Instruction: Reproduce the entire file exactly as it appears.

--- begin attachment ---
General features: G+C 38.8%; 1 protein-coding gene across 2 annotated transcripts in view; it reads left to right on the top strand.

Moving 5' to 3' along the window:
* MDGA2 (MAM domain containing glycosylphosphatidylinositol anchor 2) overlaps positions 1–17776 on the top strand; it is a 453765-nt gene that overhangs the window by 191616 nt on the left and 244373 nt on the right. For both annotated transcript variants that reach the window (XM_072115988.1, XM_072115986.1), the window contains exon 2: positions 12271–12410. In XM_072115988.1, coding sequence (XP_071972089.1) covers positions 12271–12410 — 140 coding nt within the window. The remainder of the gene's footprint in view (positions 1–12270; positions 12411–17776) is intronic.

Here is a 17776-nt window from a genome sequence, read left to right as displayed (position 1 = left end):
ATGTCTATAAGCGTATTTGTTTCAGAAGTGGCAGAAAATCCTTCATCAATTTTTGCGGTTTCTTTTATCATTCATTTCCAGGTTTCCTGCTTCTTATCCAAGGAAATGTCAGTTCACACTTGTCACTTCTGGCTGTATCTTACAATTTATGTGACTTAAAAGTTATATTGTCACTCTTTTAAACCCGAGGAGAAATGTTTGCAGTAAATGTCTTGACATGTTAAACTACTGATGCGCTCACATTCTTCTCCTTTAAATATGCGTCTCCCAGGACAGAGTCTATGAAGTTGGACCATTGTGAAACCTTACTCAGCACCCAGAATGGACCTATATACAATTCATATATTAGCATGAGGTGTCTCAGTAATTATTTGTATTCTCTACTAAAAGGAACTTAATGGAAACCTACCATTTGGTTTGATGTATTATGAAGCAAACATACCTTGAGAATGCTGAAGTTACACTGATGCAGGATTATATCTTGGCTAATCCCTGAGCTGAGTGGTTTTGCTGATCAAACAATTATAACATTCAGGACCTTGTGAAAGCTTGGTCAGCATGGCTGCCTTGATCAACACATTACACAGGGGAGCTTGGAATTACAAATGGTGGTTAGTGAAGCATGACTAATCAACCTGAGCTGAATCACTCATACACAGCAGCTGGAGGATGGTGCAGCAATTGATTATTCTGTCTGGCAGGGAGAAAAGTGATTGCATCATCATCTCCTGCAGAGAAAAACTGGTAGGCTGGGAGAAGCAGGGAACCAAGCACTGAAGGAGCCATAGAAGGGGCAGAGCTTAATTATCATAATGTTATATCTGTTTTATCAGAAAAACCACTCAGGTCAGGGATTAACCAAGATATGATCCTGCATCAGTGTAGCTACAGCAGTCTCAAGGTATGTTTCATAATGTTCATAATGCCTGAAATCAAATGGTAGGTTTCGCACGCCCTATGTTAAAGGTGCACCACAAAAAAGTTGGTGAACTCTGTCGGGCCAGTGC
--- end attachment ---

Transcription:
General features: G+C 38.8%; 1 protein-coding gene across 2 annotated transcripts in view; it reads left to right on the top strand.

Moving 5' to 3' along the window:
* MDGA2 (MAM domain containing glycosylphosphatidylinositol anchor 2) overlaps positions 1–17776 on the top strand; it is a 453765-nt gene that overhangs the window by 191616 nt on the left and 244373 nt on the right. For both annotated transcript variants that reach the window (XM_072115988.1, XM_072115986.1), the window contains exon 2: positions 12271–12410. In XM_072115988.1, coding sequence (XP_071972089.1) covers positions 12271–12410 — 140 coding nt within the window. The remainder of the gene's footprint in view (positions 1–12270; positions 12411–17776) is intronic.

Here is a 17776-nt window from a genome sequence, read left to right as displayed (position 1 = left end):
ATGTCTATAAGCGTATTTGTTTCAGAAGTGGCAGAAAATCCTTCATCAATTTTTGCGGTTTCTTTTATCATTCATTTCCAGGTTTCCTGCTTCTTATCCAAGGAAATGTCAGTTCACACTTGTCACTTCTGGCTGTATCTTACAATTTATGTGACTTAAAAGTTATATTGTCACTCTTTTAAACCCGAGGAGAAATGTTTGCAGTAAATGTCTTGACATGTTAAACTACTGATGCGCTCACATTCTTCTCCTTTAAATATGCGTCTCCCAGGACAGAGTCTATGAAGTTGGACCATTGTGAAACCTTACTCAGCACCCAGAATGGACCTATATACAATTCATATATTAGCATGAGGTGTCTCAGTAATTATTTGTATTCTCTACTAAAAGGAACTTAATGGAAACCTACCATTTGGTTTGATGTATTATGAAGCAAACATACCTTGAGAATGCTGAAGTTACACTGATGCAGGATTATATCTTGGCTAATCCCTGAGCTGAGTGGTTTTGCTGATCAAACAATTATAACATTCAGGACCTTGTGAAAGCTTGGTCAGCATGGCTGCCTTGATCAACACATTACACAGGGGAGCTTGGAATTACAAATGGTGGTTAGTGAAGCATGACTAATCAACCTGAGCTGAATCACTCATACACAGCAGCTGGAGGATGGTGCAGCAATTGATTATTCTGTCTGGCAGGGAGAAAAGTGATTGCATCATCATCTCCTGCAGAGAAAAACTGGTAGGCTGGGAGAAGCAGGGAACCAAGCACTGAAGGAGCCATAGAAGGGGCAGAGCTTAATTATCATAATGTTATATCTGTTTTATCAGAAAAACCACTCAGGTCAGGGATTAACCAAGATATGATCCTGCATCAGTGTAGCTACAGCAGTCTCAAGGTATGTTTCATAATGTTCATAATGCCTGAAATCAAATGGTAGGTTTCGCACGCCCTATGTTAAAGGTGCACCACAAAAAAGTTGGTGAACTCTGTCGGGCCAGTGC